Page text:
systems

Working with Systems

I get repeatedly asked about the difference between working with the ecosystem (or human system) and working with formal organisations. For me this is largely a perceptual difference and yet perception is a critical and deeply influential thing.

First, for me a formal organisation IS a human ecosystem. It displays all the characteristics of any ecosystem AND it has specific characteristics that arise from our perceptions of how power and control play out in that organisational setting. In other words, the organisation is created as much in the mind, in our collective intelligence, as in reality. Seeing organisations in this way frees us up to observe phenomena and design approaches that are denied to us when stuck with the hierarchical paradigm.

And yet, just as we know newtonian mechanics is incomplete in comparison to quantum mechanics but we still find it more than ample in fashioning amazing machines, so too our incomplete view of organisations through their hierarchical structures may be sufficient to work with them at smaller scale over more limited timeframes. I will therefore turn my attention to what is behind the original question.  Usually what people are asking is; 

how do you work with collections of organisations? or

how do you work with an organisation in its setting of customers, markets, regulation, suppliers and competitors?

A big difference in working in such a setting is that those intervening, whether they are external advisers or internal leaders, must give up the illusion of control. There is rarely in such an ecosystem a shared view of who is charge, the direction we are heading and what the appropriate actions are. The challenge therefore is to build coherence, to determine what unites and separates the group, and to surface the differing world views. This is made doubly difficult by the belief, held by most, that there is a single right view to any situation, and usually it is the view held by the individual. The experience of working in such ecosystems is that there are differing and at times conflicting realities, all of which may be entirely tenable. So in moving from formal organisation to living ecosystem we must make a mental shift from finding the right answer to finding collective intent.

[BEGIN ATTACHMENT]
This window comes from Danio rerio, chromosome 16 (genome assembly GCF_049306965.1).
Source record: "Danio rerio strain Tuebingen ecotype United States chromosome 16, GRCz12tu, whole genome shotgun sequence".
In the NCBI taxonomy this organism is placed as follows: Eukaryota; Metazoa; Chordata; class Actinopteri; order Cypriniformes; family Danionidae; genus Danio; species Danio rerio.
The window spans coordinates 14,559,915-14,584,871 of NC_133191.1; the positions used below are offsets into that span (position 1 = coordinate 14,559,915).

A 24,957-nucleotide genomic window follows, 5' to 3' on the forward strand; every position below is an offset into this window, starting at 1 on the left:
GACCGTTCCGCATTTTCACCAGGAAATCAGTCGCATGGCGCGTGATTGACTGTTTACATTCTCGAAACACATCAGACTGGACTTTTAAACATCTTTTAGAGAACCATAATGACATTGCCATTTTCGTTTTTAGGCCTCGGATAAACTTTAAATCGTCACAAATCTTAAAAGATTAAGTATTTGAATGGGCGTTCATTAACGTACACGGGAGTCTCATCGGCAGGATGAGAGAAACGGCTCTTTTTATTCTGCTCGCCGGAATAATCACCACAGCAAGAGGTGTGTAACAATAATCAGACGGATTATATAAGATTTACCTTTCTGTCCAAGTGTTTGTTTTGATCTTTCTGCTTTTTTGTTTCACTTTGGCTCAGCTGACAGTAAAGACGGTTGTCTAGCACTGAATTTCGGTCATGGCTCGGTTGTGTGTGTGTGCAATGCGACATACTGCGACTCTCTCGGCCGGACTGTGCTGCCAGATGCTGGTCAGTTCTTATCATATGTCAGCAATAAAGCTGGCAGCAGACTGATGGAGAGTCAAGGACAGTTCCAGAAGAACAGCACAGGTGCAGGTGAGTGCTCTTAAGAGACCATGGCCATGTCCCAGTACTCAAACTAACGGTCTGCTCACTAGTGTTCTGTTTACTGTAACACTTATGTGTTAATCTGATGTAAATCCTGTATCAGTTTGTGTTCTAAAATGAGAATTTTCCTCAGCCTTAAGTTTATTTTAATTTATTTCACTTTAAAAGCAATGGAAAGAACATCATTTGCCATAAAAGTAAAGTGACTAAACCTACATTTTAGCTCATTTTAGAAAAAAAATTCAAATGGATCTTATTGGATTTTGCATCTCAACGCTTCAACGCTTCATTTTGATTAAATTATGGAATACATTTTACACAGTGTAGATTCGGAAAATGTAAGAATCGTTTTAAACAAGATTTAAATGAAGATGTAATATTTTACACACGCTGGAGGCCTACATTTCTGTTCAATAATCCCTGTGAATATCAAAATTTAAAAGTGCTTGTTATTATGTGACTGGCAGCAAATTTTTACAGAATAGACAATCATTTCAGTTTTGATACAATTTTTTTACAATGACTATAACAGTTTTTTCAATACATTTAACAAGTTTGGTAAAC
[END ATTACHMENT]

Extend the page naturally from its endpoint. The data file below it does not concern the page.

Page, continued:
Having given up the illusion of control,  a number of things start to happen. For people in the system this is at once both hugely liberating and daunting. It explains that the reason we are not meeting our expectation of effectiveness is not our own incompetence. At the same time it raises grave doubts as to our ability to get anything done. For the external adviser working with the ecosystem it says that any design for intervention, any workshop session, any conversation is not about steering activity towards a pre-agreed outcome but is instead an exploration into what is possible, for the ecosystem and for you.

This sense of external and internal players ‘all being in it together’ (in truth there is no external, you become part of the system) leads to another phenomena for the adviser. You travel through the process with that ecosystem, experiencing with them the ups and the downs. You cannot play the role of detached critical observer. Indeed, to do so denies you vital feedback as to what is happening. This takes you on an emotional ride throughout your engagement, constantly questioning during the downs whether things are just going horribly wrong or whether the ‘down’ is a valuable and necessary stage in creating something new.

What guides you is your experience of similar interventions, your theoretical frame for how ecosystems behave as way of interpreting what you see and your intellectual, emotional, somatic and intuitive sense as to what is going on. Through these things you build with the other players a collective sense of ‘what next?’ or ‘what’s right?’ and use this to shape the work. It is an adaptive not a planned approach. 

This means you need an altogether different contracting relationship with your client in the system. A transactional, output-based contract measuring time spent and things delivered stands firmly in the way of this being successful. If you don’t build a strong relationship with the client, broaden who is included in the definition of client and constantly attend to what is happening in that relationship, then the system will digest you and spit you out.

But hey, don’t take it personally, it is what ecosystems always do.